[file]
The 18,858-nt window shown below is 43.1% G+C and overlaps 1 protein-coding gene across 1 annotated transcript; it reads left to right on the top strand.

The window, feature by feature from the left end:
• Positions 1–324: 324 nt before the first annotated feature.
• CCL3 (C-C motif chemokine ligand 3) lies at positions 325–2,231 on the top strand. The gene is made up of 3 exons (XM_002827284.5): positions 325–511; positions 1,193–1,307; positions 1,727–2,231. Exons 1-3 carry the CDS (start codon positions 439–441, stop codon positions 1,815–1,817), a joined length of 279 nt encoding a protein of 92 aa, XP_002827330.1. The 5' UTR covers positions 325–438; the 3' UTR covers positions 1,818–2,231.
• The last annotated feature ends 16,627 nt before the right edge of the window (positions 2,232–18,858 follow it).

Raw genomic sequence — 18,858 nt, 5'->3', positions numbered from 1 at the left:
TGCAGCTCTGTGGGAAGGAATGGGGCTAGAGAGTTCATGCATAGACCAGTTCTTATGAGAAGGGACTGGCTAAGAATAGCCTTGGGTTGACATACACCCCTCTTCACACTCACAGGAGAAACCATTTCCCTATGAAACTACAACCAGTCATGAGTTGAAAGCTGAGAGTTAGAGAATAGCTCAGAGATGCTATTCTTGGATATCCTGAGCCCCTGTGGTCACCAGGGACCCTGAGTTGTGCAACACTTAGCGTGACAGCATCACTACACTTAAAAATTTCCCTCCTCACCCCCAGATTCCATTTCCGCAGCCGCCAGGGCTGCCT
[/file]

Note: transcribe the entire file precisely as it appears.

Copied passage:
The 18,858-nt window shown below is 43.1% G+C and overlaps 1 protein-coding gene across 1 annotated transcript; it reads left to right on the top strand.

The window, feature by feature from the left end:
• Positions 1–324: 324 nt before the first annotated feature.
• CCL3 (C-C motif chemokine ligand 3) lies at positions 325–2,231 on the top strand. The gene is made up of 3 exons (XM_002827284.5): positions 325–511; positions 1,193–1,307; positions 1,727–2,231. Exons 1-3 carry the CDS (start codon positions 439–441, stop codon positions 1,815–1,817), a joined length of 279 nt encoding a protein of 92 aa, XP_002827330.1. The 5' UTR covers positions 325–438; the 3' UTR covers positions 1,818–2,231.
• The last annotated feature ends 16,627 nt before the right edge of the window (positions 2,232–18,858 follow it).

Raw genomic sequence — 18,858 nt, 5'->3', positions numbered from 1 at the left:
TGCAGCTCTGTGGGAAGGAATGGGGCTAGAGAGTTCATGCATAGACCAGTTCTTATGAGAAGGGACTGGCTAAGAATAGCCTTGGGTTGACATACACCCCTCTTCACACTCACAGGAGAAACCATTTCCCTATGAAACTACAACCAGTCATGAGTTGAAAGCTGAGAGTTAGAGAATAGCTCAGAGATGCTATTCTTGGATATCCTGAGCCCCTGTGGTCACCAGGGACCCTGAGTTGTGCAACACTTAGCGTGACAGCATCACTACACTTAAAAATTTCCCTCCTCACCCCCAGATTCCATTTCCGCAGCCGCCAGGGCTGCCT